His Majesty The King has awarded Professor emerita Brit Salbu the title Knight 1st Class of the Royal Norwegian Order of Saint Olav for her work benefitting society.
“She has been a pioneer, both nationally and internationally, within the field of radiochemistry. We are very proud that one of our researchers has received such a distinction, and we can only congratulate Salbu on yet another well-deserved acknowledgement of outstanding research,” says Baardsen.
The decoration was bestowed at an event in the Clock Building, at NMBU Campus Ås, Monday 5 October.
“I am rather overwhelmed by the honor I have received, and I am also rather humble as I have several people to thank for a rewarding professional life,” says Salbu.
Until recently Salbu led NMBU’s Centre for Environmental Radioactivity (CERAD) – a Centre of Excellence (COE).
She has also led NATO’s Environmental Security Panel (ESP), has led research programs under the International Atomic Energy Agency (IAEA) and has held many important volunteer and leadership roles tied to her research, both nationally and internationally.
Salbu belongs to the 4th generation of researchers after Madame Curie. There are two generations of researchers in between Marie Curie and Brit Salbu (in Norwegian).
Ellen Gleditsch was a pharmacist and worked with Curie (1907-1911) and Alexei Pappas was a doctoral student under Gleditsch and later Brit Salbu’s PhD supervisor. Several gifts from Marie Curie, including her doctoral thesis and pictures, were passed down between these generations of researchers and are today preserved by Salbu at NMBU.
After the Chernobyl disaster in 1986, an accident which still is counted as the world’s worst nuclear power accident, Brit Salbu was one of the first foreign researchers to arrive on the scene of the catastrophe.
At the time of the Chernobyl disaster the area was part of the Soviet Union, and access to the area was very restricted, to put it mildly. But thanks to researchers from Gomel and Kiev, Salbu was given early access to the so-called exclusion zone, a zone of 30 kilometers in radius around Chernobyl, and actively participated in the debate about the consequences of the accident.
She has therefore been honored by Ukraine’s organization for survivors of the Chernobyl accident.
She found radioactive particles in mountain regions in Norway and claimed that they came from the Chernobyl accident. Several forces worked against her at that time. Many people said that it was impossible for radioactive particles to travel that far.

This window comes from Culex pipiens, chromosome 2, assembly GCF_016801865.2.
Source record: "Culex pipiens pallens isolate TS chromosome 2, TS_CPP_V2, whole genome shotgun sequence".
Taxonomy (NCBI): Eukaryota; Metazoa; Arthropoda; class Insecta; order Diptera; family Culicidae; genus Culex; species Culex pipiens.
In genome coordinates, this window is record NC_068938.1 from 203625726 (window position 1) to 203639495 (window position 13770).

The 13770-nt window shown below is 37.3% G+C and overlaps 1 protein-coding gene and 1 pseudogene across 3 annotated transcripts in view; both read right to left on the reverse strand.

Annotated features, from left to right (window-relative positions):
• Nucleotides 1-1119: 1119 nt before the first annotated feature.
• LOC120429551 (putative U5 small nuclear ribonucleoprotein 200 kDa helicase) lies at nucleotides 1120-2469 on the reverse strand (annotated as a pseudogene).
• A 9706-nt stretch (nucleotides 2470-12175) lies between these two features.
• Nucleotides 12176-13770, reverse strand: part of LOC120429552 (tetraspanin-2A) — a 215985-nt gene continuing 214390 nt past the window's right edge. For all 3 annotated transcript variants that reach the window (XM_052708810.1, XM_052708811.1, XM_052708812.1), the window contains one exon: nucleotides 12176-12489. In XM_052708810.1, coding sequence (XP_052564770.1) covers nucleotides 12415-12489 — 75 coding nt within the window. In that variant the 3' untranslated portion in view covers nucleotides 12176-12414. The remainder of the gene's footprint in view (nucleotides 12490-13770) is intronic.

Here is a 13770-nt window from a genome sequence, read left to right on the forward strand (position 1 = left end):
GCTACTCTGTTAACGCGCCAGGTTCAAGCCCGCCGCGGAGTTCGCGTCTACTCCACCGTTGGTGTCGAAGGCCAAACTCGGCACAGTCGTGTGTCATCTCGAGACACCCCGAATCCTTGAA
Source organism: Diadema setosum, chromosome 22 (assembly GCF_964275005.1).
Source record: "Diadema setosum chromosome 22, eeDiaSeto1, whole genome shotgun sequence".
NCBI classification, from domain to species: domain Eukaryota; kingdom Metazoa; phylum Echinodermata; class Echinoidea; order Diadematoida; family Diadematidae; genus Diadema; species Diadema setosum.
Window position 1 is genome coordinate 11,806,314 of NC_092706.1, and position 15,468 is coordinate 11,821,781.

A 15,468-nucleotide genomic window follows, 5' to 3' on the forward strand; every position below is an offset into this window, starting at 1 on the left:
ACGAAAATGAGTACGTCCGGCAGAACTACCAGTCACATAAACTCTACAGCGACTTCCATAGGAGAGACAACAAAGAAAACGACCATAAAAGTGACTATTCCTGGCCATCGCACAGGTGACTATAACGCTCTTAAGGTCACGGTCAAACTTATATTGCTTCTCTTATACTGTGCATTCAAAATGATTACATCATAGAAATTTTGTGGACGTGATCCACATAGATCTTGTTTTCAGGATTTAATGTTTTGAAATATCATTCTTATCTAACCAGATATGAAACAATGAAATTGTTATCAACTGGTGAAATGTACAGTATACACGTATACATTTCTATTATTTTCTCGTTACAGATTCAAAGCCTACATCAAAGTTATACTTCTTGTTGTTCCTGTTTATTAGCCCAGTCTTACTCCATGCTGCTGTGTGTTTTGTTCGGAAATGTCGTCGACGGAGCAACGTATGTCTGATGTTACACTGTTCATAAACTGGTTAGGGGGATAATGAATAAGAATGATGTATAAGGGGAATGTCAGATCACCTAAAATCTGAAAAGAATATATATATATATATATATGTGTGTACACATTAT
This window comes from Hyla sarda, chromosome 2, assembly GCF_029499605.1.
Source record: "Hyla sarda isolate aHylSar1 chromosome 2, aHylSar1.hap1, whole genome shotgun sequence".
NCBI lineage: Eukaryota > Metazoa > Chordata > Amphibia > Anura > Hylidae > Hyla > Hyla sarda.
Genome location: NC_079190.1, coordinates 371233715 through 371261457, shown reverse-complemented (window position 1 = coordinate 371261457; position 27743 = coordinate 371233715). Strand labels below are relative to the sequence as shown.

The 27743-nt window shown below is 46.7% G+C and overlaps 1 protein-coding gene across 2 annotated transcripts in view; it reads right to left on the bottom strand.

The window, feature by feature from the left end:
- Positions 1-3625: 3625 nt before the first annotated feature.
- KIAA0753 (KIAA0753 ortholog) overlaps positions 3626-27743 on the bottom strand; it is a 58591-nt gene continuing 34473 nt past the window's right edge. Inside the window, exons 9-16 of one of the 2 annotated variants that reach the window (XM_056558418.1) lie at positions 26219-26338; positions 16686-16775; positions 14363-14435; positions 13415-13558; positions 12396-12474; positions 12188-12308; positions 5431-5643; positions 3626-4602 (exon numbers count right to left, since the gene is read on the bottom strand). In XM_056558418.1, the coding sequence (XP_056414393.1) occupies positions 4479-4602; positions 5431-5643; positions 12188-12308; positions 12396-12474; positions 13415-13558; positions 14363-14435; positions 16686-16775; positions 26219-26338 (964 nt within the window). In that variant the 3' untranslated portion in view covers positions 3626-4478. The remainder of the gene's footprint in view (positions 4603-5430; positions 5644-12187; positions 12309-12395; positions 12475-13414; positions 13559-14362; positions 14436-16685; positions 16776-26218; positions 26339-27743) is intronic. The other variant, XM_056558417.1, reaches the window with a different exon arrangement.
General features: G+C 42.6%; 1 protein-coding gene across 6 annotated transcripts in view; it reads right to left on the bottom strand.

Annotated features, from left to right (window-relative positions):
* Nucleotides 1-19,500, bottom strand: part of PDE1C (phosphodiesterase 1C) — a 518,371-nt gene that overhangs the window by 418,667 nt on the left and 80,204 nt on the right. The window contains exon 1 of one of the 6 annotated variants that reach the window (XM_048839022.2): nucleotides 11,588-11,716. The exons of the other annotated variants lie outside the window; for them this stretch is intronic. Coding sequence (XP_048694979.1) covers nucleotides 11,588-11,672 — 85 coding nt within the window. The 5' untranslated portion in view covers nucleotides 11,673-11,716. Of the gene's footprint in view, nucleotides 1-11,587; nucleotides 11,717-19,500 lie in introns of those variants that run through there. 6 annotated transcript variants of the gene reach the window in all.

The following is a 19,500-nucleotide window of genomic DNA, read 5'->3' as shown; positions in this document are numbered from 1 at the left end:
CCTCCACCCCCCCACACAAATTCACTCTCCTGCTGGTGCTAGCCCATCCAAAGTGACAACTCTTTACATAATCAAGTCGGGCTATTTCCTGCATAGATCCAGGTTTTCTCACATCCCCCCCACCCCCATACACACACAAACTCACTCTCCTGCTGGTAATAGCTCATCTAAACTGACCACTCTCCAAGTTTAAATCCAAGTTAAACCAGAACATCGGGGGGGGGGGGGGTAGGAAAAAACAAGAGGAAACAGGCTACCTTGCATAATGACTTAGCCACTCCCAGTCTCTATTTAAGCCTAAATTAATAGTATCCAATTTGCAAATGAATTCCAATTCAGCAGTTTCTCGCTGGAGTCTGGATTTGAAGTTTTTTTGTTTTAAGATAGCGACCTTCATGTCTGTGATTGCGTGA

But Salbu stuck to her guns, and she would later be vindicated. On this basis she led two large internationally coordinated research programs under IAEA regarding radioactive particles – tied to sources, properties and biological effects.
“In the course of my research career I have participated in over 50 expeditions: in Norway and in many other countries, from the Chernobyl areas in Ukraine, Belarus and Russia, and further north, to Kola and Ural, to nuclear test explosion and uranium mining sites in most countries of Central Asia, via the atomic bomb accident in Spain and depleted uranium munitions used in the wars in Kosovo and Kuwait, and to the accident in Fukushima,” Salbu explains, and concludes:
“The most important thing we have learned from the large atomic accidents is that competency must be ready for when we need it. So further research is important both nationally and internationally to reduce the uncertainty in impact assessments. For the same reason the education and recruitment of competent young researchers is important, both in Norway, Europe, and internationally.”
Salbu has previously received several high distinctions for her research.
She has, e.g., been awarded an honorary professorship at the National University of Life and Environmental Sciences Ukraine (NUBIP) for her pioneer role and large effort within research on radioactive contamination, and has received the V.I. Vernadsky Medal for her outstanding contribution towards the development and dissemination of Radioecology.